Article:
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BIG DATA :

AN INTRODUCTION
BAGUS JATI SANTOSO
MARCH, 7TH 2018
WHAT IS BIG DATA?

• Big data is high-volume, high-velocity and/or high-variety information assets that


demand cost-effective, innovative forms of information processing that enable
enhanced insight, decision making, and process automation.
• Big data itself is a blanket term for the non-traditional strategies and
technologies needed to gather, organize, process, and gather insights from large
datasets.
• Today, the problem of working with data has already exceeded the computing
power or storage of a single computer.
WHAT IS BIG DATA

• In general, big data is :


• Large datasets
• The category of computing strategies and technologies that are used to handle the large
datasets

• Large datasets means a dataset too large to reasonably process or store with traditional
tooling or on a single computer.
DATA NOWADAYS

• The volume at which new data is being generated is staggering


• We live in age when the amount of data to be generated in the world is measured in
exabytes (1 billion GB) and zettabytes (1 thousand billion GB)
• By 2025, the forecast is that the data around the Internet will exceed the brain capacity
of everyone living on the entire planet
DATA NOWADAYS

• The velocity of data generation, acquisition, processing, and output increases


exponentially as the number of sources and increasingly wider variety of formats grows
over time
• It is widely reported that some 90% of the world’s data has been created in the last two
years (http://www.economist.com/node/21537967)
• The big data revolution has driven massive change in the ability to process complex
events, capture online transactional data, develop products and services for mobile
computing, and process many large data events in near real time.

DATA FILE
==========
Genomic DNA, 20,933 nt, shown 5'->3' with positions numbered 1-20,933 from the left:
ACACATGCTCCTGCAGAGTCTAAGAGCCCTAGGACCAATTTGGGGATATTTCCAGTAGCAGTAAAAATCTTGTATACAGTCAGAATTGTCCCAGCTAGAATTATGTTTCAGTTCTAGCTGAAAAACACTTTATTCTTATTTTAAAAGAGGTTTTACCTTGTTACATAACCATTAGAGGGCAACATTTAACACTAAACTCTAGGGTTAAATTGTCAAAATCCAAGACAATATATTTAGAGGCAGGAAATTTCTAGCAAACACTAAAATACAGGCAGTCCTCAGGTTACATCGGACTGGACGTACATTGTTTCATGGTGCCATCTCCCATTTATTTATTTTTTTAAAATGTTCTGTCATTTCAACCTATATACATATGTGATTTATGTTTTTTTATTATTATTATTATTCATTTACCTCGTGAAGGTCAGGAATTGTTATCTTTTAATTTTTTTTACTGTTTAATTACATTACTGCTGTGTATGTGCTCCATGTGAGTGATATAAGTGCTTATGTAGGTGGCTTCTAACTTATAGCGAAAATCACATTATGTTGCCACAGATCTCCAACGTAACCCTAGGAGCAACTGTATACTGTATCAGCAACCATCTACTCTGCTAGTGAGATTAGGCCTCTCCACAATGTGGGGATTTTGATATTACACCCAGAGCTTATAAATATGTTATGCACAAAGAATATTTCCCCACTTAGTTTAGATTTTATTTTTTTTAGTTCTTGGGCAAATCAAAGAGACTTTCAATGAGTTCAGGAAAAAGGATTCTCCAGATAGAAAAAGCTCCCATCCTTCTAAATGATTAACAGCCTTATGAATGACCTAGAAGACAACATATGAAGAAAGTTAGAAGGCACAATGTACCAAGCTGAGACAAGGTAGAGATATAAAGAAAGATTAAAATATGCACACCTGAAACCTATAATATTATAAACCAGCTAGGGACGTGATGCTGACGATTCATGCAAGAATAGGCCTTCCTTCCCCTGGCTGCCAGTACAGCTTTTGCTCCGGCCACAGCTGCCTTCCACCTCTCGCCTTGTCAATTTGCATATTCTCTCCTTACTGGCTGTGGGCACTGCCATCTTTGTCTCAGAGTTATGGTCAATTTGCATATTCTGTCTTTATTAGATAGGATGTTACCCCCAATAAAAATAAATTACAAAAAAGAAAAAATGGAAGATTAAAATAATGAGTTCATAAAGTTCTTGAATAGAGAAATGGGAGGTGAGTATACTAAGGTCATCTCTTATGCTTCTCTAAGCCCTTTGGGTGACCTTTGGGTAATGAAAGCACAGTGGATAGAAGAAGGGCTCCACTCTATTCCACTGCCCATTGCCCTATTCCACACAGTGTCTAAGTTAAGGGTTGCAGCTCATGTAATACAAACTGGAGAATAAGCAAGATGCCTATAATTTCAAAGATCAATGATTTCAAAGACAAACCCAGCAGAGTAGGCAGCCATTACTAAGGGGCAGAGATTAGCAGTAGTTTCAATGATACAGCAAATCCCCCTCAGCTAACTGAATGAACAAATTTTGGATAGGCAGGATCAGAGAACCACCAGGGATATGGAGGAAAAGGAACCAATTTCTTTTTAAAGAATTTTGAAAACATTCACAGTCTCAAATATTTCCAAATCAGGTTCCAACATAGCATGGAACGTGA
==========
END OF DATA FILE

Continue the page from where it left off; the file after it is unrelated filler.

BIG DATA : WHAT IS THE DATA?

• Organizations nowadays are capturing additional data from its operational environment at an
increasingly fast speed. Some examples are :
• Web Data : Costumer level web behaviour data (page views, searches, reading, reviews, purchasing)
• Text data (email, news, Facebook feeds, documents, etc) is one of the biggest and most widely applicable types
of big data.
• Time and location data. GPS and connection makes time and location information a growing source of data. As
more individuals open up their time and location data more publicly, lots of interesting applications start to
emerge.
• Smart grid and sensor data. Sensor data are collected nowadays from cars, oil pipes, windmill turbines, and they
are collected in extremely high frequency.
• Social network data. Within social network sites like Facebook, LinkedIn, Instagram, it is possible to do link
analysis to uncover the network of a given user.
CHARACTERISTICS OF BIG DATA (3V)

• Volume
• Velocity
• Variety

• Other Characteristics :Veracity,Variability, and Value


VOLUME

• The sheer scale of the information processed helps define big data systems.
• These datasets can be orders of magnitude larger than traditional datasets, which
demands more thought at each stage of the processing and storage life cycle.